Inside Imperial College Business School’s LGBTQ+ Business Club | TopMBA.com

Inside Imperial College Business School’s LGBTQ+ Business Club

By Niamh O

Updated February 25, 2021 Updated February 25, 2021

Why are LGBTQ+ clubs important today?

  • They work to meet the needs of the LGBTQ+ community
  • Create inclusive environments
  • Vehicles for change

Diversity, equity, and inclusion are topics that can no longer be ignored in 2021. Business schools, students, and alumni are doing their part to ensure playing fields are levelled and environments are safe and inclusive.

TopMBA spoke with Samantha Tan, MSc in Management student and President of Imperial College Business School’s LGBTQ+ Business Club, to find out more.

From BA to MSc

Samantha Tan Imperial College Business SchoolSamantha studied a bachelor’s in theater practice at the Royal Central School of Speech and Drama in London, before deciding to apply her skills beyond the arts, spending the next one-and-a-half years at IT professional services firm Accenture, where she worked with major public sector and government clients.

Samantha said: “My time at Accenture saw me get involved in the Ally network, Accenture’s LGBT+ network, working with the team to deliver events and champion D&I goals in the workplace.

“Afterwards, I came to Imperial to join the MSc Management class. This was my way of fully committing to a career in the corporate sector, and business acumen and client-facing skills.”

Looking ahead, Samantha says she’d like to make a life for herself in the UK, working her way up the ranks in a management consulting firm. She added: “I also hope to continue channeling my passion for LGBTQ+ rights into greater D&I initiatives at the workplace.”

Working to meet the needs of the LGBTQ+ community

As president of Imperial’s LGBTQ+ Business Club, Samantha works closely with her executive committee to find opportunities for members to meet and network with external corporate partners interested in championing D&I at the workplace.

“[We also] expand the presence of the club within the business school by hosting events that place the needs of the LGBTQ+ community at the center’.

“I try to represent the interests of our club members to continue raising awareness for Diversity & Inclusion issues and topics both within and outside the business school.”

LGBTQ+ Business Club members can unlock networking opportunities with D&I leaders across industries including technology, consulting, and finance.

Across January and February, the club has hosted a series of conversations with individuals from financial data provider Bloomberg, and consultancy firm Kearney to discuss being out in the workplace and with clients.

“Being a member also qualifies you for our flagship mentorship program, where we pair members with alumni mentors to provide career guidance and advice. We also have social events for club members to get to know one another!

“The community aspect is important to the club as we are aware there are many countries with prevailing homophobic attitudes or laws, and therefore it is important that our members can meet and network with others who identify within the LGBTQ+ community.”

Inclusive clubs like Imperial’s LGBTQ+ Career Club are important as diversity is no longer a niche topic, according to Samantha. She said: “There has been a plethora of research showing that diverse and inclusive companies are able to provide more innovative and unique business solutions due to the diversity of thought present in their company.”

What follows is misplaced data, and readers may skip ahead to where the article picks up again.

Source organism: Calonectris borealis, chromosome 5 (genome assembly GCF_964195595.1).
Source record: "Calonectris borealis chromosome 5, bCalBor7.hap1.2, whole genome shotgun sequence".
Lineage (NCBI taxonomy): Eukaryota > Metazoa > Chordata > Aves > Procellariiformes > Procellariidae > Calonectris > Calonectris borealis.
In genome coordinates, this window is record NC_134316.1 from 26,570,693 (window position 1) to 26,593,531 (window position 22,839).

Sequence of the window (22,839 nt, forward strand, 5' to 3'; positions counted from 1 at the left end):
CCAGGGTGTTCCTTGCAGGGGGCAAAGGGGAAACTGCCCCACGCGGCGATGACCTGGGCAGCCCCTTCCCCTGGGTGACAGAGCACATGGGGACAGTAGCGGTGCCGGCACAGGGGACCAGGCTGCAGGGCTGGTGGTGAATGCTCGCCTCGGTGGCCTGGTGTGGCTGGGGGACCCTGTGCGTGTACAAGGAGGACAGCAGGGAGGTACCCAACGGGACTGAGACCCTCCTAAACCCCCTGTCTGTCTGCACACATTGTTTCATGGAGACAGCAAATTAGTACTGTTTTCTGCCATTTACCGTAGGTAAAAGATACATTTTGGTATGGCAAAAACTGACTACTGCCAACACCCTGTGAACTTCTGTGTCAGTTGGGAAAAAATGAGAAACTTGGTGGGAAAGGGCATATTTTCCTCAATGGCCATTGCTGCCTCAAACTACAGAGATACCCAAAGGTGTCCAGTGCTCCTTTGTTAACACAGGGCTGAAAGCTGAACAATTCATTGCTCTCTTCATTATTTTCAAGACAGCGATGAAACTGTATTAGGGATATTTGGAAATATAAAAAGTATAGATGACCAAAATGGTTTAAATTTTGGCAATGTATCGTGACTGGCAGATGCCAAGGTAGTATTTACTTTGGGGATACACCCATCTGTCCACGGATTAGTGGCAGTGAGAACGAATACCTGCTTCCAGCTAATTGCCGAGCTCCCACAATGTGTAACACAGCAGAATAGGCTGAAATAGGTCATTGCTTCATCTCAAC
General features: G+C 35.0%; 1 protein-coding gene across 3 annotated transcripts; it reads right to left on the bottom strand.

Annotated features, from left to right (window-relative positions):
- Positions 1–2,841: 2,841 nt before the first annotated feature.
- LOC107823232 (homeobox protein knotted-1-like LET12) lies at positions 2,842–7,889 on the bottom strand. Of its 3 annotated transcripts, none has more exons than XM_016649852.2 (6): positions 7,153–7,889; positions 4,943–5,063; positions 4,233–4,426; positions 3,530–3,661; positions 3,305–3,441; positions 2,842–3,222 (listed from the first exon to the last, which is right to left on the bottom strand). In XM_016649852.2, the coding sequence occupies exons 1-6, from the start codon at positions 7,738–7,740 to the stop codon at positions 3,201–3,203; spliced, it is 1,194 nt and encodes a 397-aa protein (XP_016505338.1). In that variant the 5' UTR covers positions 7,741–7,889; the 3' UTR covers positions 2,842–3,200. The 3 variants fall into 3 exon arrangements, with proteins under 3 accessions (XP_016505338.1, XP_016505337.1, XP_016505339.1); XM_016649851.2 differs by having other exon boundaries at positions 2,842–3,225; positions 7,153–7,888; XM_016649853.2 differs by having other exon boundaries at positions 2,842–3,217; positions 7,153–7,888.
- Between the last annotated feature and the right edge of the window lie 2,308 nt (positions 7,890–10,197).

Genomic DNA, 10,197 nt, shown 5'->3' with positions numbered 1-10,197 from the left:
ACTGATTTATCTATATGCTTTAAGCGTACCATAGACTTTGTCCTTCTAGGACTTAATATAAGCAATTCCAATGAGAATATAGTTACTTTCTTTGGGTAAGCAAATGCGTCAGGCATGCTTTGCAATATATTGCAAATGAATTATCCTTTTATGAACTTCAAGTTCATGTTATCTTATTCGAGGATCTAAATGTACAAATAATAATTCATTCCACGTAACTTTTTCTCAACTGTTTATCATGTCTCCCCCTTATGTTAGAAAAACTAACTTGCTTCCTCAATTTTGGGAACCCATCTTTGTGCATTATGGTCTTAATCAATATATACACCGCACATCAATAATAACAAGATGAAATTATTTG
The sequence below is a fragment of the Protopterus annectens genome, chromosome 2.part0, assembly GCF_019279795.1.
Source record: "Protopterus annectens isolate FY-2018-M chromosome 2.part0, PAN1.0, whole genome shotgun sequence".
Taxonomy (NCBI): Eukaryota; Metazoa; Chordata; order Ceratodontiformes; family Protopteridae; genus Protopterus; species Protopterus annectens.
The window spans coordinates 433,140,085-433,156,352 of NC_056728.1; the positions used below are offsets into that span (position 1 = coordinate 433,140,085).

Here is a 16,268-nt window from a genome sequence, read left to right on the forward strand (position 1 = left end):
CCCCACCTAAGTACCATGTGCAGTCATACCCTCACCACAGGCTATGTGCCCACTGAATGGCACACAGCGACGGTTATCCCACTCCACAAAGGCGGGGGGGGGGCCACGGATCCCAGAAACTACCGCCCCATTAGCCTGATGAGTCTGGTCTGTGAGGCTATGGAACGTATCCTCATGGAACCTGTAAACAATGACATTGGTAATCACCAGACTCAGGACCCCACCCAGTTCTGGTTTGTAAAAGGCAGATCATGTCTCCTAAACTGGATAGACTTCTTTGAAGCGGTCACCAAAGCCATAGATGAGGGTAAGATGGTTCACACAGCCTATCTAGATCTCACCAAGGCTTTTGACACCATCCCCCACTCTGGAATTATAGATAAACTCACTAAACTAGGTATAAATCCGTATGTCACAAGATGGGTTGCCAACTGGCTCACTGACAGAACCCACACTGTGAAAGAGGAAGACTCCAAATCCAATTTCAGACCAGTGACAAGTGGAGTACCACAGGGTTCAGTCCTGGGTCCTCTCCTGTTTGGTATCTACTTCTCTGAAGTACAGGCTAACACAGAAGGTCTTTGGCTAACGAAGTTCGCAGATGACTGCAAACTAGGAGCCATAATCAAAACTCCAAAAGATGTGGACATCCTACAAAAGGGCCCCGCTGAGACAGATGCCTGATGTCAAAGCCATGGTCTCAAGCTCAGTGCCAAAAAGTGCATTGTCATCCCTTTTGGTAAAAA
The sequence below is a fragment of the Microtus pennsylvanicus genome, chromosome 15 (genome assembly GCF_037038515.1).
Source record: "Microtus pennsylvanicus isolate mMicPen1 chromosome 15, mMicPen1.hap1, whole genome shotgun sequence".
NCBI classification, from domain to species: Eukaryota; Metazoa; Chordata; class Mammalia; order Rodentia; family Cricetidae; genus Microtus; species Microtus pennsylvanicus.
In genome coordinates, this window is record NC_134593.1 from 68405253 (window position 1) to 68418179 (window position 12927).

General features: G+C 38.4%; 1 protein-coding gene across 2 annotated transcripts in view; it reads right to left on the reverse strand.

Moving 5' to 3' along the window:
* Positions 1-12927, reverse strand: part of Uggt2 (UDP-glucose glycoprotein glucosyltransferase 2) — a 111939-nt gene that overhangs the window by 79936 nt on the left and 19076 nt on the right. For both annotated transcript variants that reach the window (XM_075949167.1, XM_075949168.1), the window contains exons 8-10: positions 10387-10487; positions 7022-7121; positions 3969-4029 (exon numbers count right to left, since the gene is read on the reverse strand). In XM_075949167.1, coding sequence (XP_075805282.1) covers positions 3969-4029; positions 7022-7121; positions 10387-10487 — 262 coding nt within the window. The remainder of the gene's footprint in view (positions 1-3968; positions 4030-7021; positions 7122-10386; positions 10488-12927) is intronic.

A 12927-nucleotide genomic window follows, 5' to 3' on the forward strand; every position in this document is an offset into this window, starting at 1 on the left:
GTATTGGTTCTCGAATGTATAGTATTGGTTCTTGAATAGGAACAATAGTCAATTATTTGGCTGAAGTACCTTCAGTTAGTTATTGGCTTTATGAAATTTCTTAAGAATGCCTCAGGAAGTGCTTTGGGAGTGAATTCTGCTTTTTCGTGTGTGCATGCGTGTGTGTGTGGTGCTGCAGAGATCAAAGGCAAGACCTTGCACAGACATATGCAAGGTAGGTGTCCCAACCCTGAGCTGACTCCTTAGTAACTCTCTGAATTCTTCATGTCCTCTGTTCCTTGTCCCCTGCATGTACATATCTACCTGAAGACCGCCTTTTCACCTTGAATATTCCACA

Samantha thinks by equalizing the workplace and empowering all employees to bring their most authentic selves to work, empathetic and fulfilling working environments are created which tap in to all the potential that LGBTQ+ experiences bring.

Is enough being done in business and higher education?

The fact that this question is being asked, shows enough isn’t being done says Samantha. She does think that there have been advances year-on-year towards LGBTQ+ acceptance in schools and the workplace but admits that as long as educational and workplace discrimination exists, there is more to do.

Samantha thinks there are two major areas that could do with improvement – firstly, that LGBTQ+ support isn’t just optical.

She said: “I have heard many stories of companies with diversity issues suddenly change their company logo to a rainbow version and voice their support in the lead-up to and during Pride Month.

“I appreciate the increased visibility to the community during Pride, but the more important question is: What are institutions actually doing for LGBTQ+ folk in the other 11 months of the year?”

Samantha also notes that equality and diversity practices are often more heavily concentrated in capital cities. She said: “In London, with a strong LGBT culture concentrated in SoHo, and an international population, it is a relatively easy city to live and work as an openly LGBT individual.

“The same may not be true for other parts of the UK that may lean more conservatively. Friends who grew up in other parts of the UK struggled with being comfortable with their sexuality due to fears of being discriminated or bullied in school. Hence, if we are to truly champion the LGBTQ+ community, it has to be unilateral across the entire nation.”

This article was originally published in February 2021 .

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Written by

Niamh is Deputy Head of Content at QS (TopMBA.com; topuniversities.com), creating and editing content for an international student audience. Having gained her journalism qualification at the Press Association, London and since written for different international publications, she's now enjoying telling the stories of students, alumni, faculty, entrepreneurs and organizations from across the globe.  

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